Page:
Maple League Universities: Higher education’s hidden asset
Smaller campuses can give students an equally memorable college experience.
Four Canadian universities are banding together and setting out to let students know that bigger doesn't necessarily mean better when it comes to a college education. In fact, the four universities - Acadia University, Bishop's University, Mount Allison University, and St. Francis Xavier University - are speaking out to bring more awareness to their (and other) smaller campuses around the country.
Why? According to the group that's adopted the term the "Maple League" in a nod to Ivy League schools in the US, the goal is to help showcase an alternative to the more common Canadian university experience at large urban campuses. The President of Bishop's University, Michael Goldbloom, stated “We’re not claiming that we’re Harvard or Princeton or Yale. But we do think that we share that same aspiration for excellence.”
Part of this new branding also comes from the group's shared concern about dwindling government funding for smaller campuses like theirs, in favour of larger universities that are constantly expanding their undergraduate admissions, and research and graduate programs. Their campuses, they argue, are small by design, to improve the educational experience and offer students programs that are tailored, niche, and highly focused on the learning experience.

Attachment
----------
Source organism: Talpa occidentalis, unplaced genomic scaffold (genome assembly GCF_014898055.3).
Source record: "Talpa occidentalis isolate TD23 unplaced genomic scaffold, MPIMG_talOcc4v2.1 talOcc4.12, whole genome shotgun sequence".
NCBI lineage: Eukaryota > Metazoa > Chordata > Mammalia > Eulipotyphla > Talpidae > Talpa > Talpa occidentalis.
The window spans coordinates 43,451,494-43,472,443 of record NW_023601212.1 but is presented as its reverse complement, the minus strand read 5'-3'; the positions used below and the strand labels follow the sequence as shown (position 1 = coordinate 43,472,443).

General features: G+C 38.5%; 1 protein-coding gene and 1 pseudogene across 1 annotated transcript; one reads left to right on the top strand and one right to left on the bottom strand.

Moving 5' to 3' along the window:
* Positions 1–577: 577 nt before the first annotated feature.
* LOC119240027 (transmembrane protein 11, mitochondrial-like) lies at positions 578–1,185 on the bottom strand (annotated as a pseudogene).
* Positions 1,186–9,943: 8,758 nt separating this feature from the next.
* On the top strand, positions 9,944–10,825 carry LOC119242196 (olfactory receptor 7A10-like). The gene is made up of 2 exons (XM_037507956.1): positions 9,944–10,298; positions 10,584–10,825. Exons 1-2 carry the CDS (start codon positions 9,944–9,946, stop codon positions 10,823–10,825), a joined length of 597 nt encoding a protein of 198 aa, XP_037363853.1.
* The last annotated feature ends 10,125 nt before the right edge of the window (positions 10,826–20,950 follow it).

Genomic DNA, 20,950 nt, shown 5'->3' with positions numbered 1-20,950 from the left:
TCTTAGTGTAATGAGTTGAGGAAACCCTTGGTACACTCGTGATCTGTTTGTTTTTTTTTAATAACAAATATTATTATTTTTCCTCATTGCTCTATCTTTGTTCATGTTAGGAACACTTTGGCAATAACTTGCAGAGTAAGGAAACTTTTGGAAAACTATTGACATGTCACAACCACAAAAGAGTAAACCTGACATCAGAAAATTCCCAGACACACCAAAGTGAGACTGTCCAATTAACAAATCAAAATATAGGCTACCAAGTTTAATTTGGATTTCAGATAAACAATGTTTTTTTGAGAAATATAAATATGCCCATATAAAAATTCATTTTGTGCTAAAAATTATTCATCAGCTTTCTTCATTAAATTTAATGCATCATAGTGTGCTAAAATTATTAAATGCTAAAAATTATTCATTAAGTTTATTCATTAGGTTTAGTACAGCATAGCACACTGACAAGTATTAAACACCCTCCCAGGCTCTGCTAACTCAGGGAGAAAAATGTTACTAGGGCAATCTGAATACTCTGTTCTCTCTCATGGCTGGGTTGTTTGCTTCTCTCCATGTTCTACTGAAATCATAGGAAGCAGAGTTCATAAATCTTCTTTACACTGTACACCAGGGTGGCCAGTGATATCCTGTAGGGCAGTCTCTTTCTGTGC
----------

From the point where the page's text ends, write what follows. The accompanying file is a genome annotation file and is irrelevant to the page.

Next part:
In many large Canadian universities, it's not uncommon for first year students to take classes and lectures with hundreds of other students. That growing class size has some students concerned about their quality of learning. According to one McGill University graduate, "...there were times you couldn’t get a seat in the largest lecture hall at McGill." That's not an issue at the Maple League schools, and school leaders are pushing that as one of their biggest selling points. While class sizes in larger colleges can average 400 plus students, the Maple League schools' average first year class size is comprised of only 43 students.
While standing out in a crowd of large and well-funded universities can be difficult, Maple League schools say that the last three years have brought a lot of opportunities to shine light on all of the educational opportunities that smaller Canadian universities have to offer. And by banding together and helping educate potential students on some of the benefits they can enjoy with a smaller, more intimate campus, they've been able to attract higher calibre students from all over the world.
The Maple League has shown universities that a small campus can be a strong selling point for attracting new students that want a more personal and tailored approach to their education. And, for students, the benefits of studying abroad on a small, intimate campus can be limitless - from one-on-one attention from professors, to building strong long-lasting relationships with other students.